Summer is the new Welsummer that my friend Sarah Brown gave me to keep. It took us a week or so to summon enough courage to introduce her to Susie and Helen.
A month or so later, she went missing on 18 July. I realised that she had hopped on to the nesting box, then on to the roof of the coop and then gone over the fence to the neighbours. They were very kind. But she did this again and again. One day the neighbours showed me a clutch of eggs in a magical shady corner of their garden. Obviously, Summer was going over to lay her eggs, which we retrieved every day for a week.
One day the neighbour said that while he did not mind the chicken, he was afraid that the landlord would not be too pleased with the way Summer was digging up their garden. Something had to be done. Summer was the first of my hens that had escaped the spacious chickens’ run. Their days as free rangers were nearing an end. They would need a hen house that was covered and spacious enough.
So for a few days, the hens were locked up in the coop and the plastic-netting fence was removed. It would be a month before, the new house was built, and understandably the hens seemed rather cross.
I ordered a coop. Shortly after it arrived, we moved the coop away to a side and made room for the bigger hen house. My son Tim, our once-upon-a-time-lover-of-Meccano-sets, assembled the frame.
Ruby, my son in law’s mum, and I wanted to get a roosting perch sorted for the hens. So we took turns at using the hack saw to procure it and be able to quite literally offer them the olive branch.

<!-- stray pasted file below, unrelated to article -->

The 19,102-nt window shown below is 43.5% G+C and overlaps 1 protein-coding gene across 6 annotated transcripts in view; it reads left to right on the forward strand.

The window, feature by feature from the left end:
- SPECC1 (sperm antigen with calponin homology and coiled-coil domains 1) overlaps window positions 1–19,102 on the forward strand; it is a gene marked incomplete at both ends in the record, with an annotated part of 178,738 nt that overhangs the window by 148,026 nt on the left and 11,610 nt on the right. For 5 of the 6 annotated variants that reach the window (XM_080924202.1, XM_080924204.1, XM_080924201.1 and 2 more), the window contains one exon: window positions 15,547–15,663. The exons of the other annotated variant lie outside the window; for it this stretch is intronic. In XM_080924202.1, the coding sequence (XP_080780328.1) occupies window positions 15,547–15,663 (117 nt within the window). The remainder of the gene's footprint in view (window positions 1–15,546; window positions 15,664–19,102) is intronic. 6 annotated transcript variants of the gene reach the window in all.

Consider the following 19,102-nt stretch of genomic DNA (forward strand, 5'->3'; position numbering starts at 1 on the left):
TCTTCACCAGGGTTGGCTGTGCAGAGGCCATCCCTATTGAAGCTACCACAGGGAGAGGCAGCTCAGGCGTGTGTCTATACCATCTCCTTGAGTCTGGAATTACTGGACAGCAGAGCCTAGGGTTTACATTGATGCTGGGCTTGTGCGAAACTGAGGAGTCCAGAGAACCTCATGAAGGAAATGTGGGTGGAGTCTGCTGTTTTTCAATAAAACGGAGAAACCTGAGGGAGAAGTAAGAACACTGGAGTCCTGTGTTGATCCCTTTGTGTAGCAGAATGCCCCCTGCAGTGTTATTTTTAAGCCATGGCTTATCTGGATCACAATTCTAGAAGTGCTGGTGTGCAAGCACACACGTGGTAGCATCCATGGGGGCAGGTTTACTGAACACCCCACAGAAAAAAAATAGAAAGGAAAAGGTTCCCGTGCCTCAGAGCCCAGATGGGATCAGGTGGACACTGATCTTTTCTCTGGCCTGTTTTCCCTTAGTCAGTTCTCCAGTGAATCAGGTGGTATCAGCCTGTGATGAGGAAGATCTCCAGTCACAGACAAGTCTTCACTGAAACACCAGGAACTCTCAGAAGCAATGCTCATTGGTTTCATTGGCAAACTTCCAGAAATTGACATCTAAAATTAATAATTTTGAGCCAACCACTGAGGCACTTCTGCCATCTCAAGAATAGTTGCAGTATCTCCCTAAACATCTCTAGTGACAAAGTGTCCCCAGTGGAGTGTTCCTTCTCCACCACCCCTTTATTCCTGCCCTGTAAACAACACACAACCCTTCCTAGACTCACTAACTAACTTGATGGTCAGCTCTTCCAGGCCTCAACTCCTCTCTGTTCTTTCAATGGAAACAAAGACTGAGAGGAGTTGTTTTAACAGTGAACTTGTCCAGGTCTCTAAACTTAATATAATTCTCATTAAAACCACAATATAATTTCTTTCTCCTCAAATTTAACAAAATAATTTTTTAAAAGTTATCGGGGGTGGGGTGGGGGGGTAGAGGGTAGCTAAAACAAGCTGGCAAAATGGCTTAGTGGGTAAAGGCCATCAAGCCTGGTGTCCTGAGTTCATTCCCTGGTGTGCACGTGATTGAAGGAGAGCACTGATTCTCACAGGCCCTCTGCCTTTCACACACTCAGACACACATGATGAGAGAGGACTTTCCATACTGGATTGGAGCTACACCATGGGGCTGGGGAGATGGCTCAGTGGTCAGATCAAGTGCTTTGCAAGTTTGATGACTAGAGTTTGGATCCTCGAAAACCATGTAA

We then brought many wheelbarrows of sand from the back for the henhouse floor.
When we were still wondering what the best way to set up the perch was, that very night my son in law gave us some strong metal pipes, which was just what we needed. I thanked God for sometimes pampering us with answers to the littlest of wishes. So we set the perch up with the help of some concrete and ingenuity.
We covered the coop frame with chicken mesh and also cheap tarps, using a plier to twist scores of wires to hold everything in place. For the wires to go through the tarp, we used the ‘koni pi’ needle and more ingenuity.
We took ages to finish the coop because it rained a lot. In the meanwhile the hens were in their coop and often allowed to free range. Summer did not go to the neighbours any more because she may have forgotten about it, or it could be that once the coop was moved, it was not easy to go over the fence any more.